Walking around Coxley: John Readman
Walking around the Coxley Valley by John Readman
Living in the Sitlington Area means we are very fortunate to be close to the best walking area in Wakefield and so handy that most of us can walk into the Coxley Valley without using the car. The woods and farmland around us is criss-crossed with paths laid down when walking was the main means of getting about.
Paths radiate from the village centres like Middlestown, Overton, Netherton, Midgely, and Thornhill. These not only linked the Churches and Chapels but also the Coal Mines at Caphouse, Hartley Bank, Prince of Wales ( now Earnshaws Fencing Centre) and Thornhill. Some of these paths are stone paved to resist erosion by miners boots as they trudged home after a hard days labour underground. A good example of this paving still exist on Briggs lane on a path between Thornhill and Caphouse where the stones are hollowed out with the passing of so many feet. A copy of the O.S. 25000 scale map yields other named footpaths such as Hayne Lane, Chapel Hill Lane ,Carr Lane and Coxley lane.
The Distant views of Wakefield are best obtained from the Smithy Lane path, just past the Denby Grange Cricket field in Overton. From here next to the new telephone masts you can see Drax power station some30 miles away, and on a really clear day the Howardian hills beyond York, whilst closer at hand the towers and spires of Wakefield and Horbury. Sandal Castle and Pugneys are in the middle distance with the constant stream of traffic on the Ml in the foreground.
if you prefer to walk on the level then the Calder canal has a very pleasant aspect nearby, extending from Thornhill to Calder Grove well away from noisy traffic apart from the gentle phut-phut of leisure barges in the season.
If the weather is hot then the cooling shade of the Coxley valley woods may suit you better. Access to these woods is open to all and the numerous paths mean you can vary your route each time you go, whether it is from Overton Midgley Netherton or Middlestown.
If you prefer to walk with others, then there is, a regular Monday walking group from the Star Pub in Netherton meeting at 10a.m.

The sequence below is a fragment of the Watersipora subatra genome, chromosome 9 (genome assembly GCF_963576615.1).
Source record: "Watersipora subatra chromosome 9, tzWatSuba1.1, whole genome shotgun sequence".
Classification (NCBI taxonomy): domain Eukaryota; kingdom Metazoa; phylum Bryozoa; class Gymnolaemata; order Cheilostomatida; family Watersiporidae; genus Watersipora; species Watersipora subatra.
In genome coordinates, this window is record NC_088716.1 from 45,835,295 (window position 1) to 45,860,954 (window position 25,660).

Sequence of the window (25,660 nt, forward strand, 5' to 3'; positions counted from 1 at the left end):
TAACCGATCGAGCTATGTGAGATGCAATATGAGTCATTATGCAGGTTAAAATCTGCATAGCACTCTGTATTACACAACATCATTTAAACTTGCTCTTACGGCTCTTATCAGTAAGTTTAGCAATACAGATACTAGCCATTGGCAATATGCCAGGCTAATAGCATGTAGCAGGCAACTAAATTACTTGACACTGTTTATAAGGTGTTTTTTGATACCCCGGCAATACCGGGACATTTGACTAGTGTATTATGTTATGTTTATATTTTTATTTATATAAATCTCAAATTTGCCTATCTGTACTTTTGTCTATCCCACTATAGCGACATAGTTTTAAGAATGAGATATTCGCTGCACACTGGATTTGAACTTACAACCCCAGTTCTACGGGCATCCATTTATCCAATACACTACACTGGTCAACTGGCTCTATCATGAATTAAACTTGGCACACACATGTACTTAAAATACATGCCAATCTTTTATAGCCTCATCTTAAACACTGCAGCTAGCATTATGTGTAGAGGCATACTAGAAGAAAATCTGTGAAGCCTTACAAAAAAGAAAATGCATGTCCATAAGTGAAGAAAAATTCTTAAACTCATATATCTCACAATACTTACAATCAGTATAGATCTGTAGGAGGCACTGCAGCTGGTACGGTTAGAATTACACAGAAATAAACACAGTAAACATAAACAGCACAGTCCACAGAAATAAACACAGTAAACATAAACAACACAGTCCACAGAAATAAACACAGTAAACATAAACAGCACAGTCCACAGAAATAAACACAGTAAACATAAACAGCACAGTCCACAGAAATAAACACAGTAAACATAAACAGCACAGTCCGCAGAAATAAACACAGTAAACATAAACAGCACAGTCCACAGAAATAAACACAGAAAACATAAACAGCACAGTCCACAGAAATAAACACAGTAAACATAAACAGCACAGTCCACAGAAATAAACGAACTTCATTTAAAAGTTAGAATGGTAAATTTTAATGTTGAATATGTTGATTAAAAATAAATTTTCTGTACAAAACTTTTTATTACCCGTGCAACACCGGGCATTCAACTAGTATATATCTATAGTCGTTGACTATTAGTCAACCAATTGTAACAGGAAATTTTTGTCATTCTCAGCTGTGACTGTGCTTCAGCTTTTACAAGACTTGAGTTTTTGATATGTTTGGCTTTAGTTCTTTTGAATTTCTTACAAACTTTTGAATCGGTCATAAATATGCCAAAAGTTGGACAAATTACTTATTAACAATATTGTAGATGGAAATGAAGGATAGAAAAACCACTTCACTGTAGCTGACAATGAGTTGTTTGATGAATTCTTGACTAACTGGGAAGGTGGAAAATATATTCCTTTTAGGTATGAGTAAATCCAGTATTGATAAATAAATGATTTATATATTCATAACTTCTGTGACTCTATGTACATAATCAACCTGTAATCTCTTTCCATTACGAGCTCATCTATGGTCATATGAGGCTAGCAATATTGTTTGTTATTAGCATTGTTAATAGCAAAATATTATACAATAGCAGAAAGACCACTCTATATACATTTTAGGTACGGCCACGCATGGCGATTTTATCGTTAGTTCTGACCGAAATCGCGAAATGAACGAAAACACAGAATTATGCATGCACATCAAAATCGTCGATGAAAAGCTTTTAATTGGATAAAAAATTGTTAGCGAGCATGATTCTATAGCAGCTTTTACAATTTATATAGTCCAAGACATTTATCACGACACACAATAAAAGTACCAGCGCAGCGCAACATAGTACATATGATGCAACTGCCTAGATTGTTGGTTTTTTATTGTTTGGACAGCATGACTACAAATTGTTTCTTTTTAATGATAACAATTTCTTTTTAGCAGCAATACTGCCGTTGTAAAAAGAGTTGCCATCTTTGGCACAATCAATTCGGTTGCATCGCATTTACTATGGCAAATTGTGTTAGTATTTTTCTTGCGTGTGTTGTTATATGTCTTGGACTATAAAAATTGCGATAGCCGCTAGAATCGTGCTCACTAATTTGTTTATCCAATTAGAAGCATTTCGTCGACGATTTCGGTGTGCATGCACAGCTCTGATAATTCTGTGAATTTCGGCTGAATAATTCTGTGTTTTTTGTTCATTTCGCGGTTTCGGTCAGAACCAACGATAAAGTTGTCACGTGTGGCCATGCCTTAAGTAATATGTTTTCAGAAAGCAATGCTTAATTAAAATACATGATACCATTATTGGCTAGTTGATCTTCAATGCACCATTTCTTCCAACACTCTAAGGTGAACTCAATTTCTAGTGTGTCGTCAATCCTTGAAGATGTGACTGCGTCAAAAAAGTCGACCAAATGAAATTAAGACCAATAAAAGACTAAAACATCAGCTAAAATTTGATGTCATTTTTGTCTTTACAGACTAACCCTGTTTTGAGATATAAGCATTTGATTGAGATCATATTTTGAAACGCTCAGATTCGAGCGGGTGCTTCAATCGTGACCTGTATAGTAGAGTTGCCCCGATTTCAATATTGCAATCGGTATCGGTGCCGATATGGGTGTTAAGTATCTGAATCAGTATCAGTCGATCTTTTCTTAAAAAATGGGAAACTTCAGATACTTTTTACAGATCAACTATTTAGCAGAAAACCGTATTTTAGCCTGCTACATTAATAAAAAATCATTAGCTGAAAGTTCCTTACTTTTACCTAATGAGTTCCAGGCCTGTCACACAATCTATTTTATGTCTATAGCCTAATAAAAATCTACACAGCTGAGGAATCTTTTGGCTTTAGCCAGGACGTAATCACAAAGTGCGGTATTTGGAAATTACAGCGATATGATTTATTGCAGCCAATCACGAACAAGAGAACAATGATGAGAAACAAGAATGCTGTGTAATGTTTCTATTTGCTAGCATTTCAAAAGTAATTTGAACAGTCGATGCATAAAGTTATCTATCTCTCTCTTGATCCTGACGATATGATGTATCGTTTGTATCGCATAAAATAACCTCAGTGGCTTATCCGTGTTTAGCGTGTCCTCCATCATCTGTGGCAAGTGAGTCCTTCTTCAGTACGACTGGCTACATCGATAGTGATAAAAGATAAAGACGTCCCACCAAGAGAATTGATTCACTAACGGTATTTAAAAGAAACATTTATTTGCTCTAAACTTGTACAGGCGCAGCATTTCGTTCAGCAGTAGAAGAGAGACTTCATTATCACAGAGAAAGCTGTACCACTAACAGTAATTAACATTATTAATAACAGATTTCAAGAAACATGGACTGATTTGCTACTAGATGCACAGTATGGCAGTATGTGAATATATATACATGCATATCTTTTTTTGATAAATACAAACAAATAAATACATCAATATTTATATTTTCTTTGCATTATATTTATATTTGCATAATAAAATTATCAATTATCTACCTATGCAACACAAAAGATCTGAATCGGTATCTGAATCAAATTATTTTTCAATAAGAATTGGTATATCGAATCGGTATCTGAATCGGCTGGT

When Blind Jack of Knaresborough laid out the New Road as a Turnpike, Sir John Lister Lister Kaye, in order to avoid paying heavy tolls to transport his coal from Caphouse to the canal, decided to build his own railway to Calder Grove. Evidence of the railways route is still apparent as you walk down New Hall Approach .Further signs of its route are evident at Stocks moor and the coal staithes at Calder Grove.
But for me, on a summers evening particularly after a good meal my favourite walk is to walk up the hill from St Luke's to Smithy Lane, past the Cricket Field to Chapel Hill then past Chapel Close to Carr lane. At this level the coal seam was close enough to the surface to be worked using Bell pits. The coal was mined from a central shaft and dug out in a bell shape until it collapsed or was too dangerous to work. There are many heaps of stone and shale marking the location of this activity. Turning back on Carr Lane towards Middlestown, you pass The Carrs, once the site of a thriving Golf Club, then on to Toad Hole, a group of cottages and pheasantries. Leaving Toad Hole and turning left into Chapel Hill lane, you walk along a lane where wild raspberries grow in the hedgerow. A spring issues from the hillside which is marked on the map as Chapel Hill well, suggesting that this could have been the water supply for the 'Irish Houses' nearby, of which only the odd brick remains. This is quite a stiff climb and someone has provided a very welcome plank to sit upon and admire the view of Coxley Valley.
At the top of the hill you can retrace your steps along Smithy Lane or follow the field path into Highfield Crescent. A nice gentle stroll of two and a quarter miles which should take about an hour. Similar walks can be taken using Netherton as a base, either into the Coxley valley or along Blacker Lane towards Calder Grove.
The more ambitious could extend their walk to include Bretton, Emley Woodhouse, Flockton, Briestfield or Thornhill Edge.
Whichever way you wander in this beautiful area, enjoy your walking!
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